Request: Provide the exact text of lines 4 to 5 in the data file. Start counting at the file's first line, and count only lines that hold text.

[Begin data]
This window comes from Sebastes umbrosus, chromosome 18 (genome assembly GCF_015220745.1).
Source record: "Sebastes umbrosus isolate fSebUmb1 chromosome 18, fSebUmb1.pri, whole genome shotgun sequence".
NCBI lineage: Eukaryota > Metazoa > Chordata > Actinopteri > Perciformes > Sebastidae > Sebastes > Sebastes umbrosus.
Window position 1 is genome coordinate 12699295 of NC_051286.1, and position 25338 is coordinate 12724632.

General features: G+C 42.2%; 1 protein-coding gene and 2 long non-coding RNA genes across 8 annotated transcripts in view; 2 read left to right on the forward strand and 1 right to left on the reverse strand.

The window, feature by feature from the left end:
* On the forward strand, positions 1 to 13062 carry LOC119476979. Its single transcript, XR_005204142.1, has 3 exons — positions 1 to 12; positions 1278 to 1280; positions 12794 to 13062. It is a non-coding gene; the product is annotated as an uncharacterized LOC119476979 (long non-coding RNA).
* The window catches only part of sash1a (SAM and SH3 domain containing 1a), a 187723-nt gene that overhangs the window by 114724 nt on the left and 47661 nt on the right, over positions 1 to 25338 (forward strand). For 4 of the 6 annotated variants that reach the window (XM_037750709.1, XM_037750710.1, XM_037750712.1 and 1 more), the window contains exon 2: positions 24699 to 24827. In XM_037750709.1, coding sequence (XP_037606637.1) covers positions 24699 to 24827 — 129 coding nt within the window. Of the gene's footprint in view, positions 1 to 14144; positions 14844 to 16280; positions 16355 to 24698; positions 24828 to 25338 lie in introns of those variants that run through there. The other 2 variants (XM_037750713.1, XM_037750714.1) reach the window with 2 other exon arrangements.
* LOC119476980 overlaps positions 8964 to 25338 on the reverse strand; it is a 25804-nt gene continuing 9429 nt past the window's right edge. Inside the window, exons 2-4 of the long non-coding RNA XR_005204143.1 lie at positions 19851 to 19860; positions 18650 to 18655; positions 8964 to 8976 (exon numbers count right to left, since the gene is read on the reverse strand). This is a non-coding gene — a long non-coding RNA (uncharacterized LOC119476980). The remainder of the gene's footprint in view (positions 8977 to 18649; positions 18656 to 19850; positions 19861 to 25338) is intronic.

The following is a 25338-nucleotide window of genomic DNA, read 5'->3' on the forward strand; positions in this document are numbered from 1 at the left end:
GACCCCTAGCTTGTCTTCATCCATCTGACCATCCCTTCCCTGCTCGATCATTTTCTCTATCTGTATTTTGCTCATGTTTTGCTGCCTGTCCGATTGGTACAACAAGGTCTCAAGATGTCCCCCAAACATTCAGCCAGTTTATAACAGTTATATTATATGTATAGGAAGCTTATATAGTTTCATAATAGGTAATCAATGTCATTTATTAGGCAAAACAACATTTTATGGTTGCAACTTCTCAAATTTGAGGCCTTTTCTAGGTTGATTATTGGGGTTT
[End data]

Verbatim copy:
Window position 1 is genome coordinate 12699295 of NC_051286.1, and position 25338 is coordinate 12724632.

General features: G+C 42.2%; 1 protein-coding gene and 2 long non-coding RNA genes across 8 annotated transcripts in view; 2 read left to right on the forward strand and 1 right to left on the reverse strand.